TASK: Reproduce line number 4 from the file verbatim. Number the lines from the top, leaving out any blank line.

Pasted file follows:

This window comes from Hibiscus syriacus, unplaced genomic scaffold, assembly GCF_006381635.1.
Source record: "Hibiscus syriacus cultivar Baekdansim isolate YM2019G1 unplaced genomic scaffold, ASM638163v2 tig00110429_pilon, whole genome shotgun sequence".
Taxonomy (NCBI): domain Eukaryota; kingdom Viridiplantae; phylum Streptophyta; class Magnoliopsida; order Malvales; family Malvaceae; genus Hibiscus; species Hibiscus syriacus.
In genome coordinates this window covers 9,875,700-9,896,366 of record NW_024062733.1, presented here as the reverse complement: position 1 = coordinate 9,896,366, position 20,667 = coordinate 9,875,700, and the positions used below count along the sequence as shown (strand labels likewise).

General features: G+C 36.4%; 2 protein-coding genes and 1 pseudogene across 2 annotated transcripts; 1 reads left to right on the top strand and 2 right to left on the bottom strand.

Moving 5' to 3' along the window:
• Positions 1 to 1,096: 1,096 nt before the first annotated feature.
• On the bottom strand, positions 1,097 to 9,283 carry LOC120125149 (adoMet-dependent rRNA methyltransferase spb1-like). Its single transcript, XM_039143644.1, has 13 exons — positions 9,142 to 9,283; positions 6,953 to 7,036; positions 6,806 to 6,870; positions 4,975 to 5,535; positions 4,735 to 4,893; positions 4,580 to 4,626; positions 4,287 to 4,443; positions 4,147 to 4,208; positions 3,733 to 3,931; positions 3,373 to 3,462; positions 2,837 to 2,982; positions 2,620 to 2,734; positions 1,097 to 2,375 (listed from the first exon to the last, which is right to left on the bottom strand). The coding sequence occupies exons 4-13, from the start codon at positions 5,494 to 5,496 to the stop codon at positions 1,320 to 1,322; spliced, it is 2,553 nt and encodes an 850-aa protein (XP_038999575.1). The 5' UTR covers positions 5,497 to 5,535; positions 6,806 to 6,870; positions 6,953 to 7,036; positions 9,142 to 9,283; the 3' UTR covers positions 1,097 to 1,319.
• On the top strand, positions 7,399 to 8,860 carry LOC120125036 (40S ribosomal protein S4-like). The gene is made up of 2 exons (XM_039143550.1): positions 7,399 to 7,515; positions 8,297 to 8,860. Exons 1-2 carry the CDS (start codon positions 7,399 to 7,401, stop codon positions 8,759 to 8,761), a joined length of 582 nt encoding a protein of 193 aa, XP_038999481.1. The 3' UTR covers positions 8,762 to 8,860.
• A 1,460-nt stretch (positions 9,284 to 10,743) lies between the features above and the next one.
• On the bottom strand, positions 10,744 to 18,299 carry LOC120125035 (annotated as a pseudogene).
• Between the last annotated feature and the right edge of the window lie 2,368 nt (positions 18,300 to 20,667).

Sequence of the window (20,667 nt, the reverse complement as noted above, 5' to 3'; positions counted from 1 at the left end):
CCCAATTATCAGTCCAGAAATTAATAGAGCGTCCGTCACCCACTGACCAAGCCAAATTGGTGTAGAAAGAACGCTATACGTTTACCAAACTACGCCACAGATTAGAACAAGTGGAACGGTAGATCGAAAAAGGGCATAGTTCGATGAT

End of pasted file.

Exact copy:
In genome coordinates this window covers 9,875,700-9,896,366 of record NW_024062733.1, presented here as the reverse complement: position 1 = coordinate 9,896,366, position 20,667 = coordinate 9,875,700, and the positions used below count along the sequence as shown (strand labels likewise).